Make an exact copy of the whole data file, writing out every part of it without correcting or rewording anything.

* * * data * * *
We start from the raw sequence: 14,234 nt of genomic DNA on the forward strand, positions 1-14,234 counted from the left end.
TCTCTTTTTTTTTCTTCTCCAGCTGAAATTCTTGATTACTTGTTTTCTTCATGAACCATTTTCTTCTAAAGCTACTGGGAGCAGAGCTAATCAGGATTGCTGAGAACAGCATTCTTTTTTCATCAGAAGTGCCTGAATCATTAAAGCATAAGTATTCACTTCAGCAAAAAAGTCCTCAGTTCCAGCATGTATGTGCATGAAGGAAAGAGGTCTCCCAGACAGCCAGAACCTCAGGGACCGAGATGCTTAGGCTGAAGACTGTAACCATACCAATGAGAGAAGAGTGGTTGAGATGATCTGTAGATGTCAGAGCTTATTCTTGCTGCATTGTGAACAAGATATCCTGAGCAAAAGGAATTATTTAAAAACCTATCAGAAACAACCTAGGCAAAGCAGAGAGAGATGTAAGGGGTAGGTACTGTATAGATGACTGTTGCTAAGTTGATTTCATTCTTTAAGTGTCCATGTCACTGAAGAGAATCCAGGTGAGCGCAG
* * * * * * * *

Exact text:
We start from the raw sequence: 14,234 nt of genomic DNA on the forward strand, positions 1-14,234 counted from the left end.
TCTCTTTTTTTTTCTTCTCCAGCTGAAATTCTTGATTACTTGTTTTCTTCATGAACCATTTTCTTCTAAAGCTACTGGGAGCAGAGCTAATCAGGATTGCTGAGAACAGCATTCTTTTTTCATCAGAAGTGCCTGAATCATTAAAGCATAAGTATTCACTTCAGCAAAAAAGTCCTCAGTTCCAGCATGTATGTGCATGAAGGAAAGAGGTCTCCCAGACAGCCAGAACCTCAGGGACCGAGATGCTTAGGCTGAAGACTGTAACCATACCAATGAGAGAAGAGTGGTTGAGATGATCTGTAGATGTCAGAGCTTATTCTTGCTGCATTGTGAACAAGATATCCTGAGCAAAAGGAATTATTTAAAAACCTATCAGAAACAACCTAGGCAAAGCAGAGAGAGATGTAAGGGGTAGGTACTGTATAGATGACTGTTGCTAAGTTGATTTCATTCTTTAAGTGTCCATGTCACTGAAGAGAATCCAGGTGAGCGCAG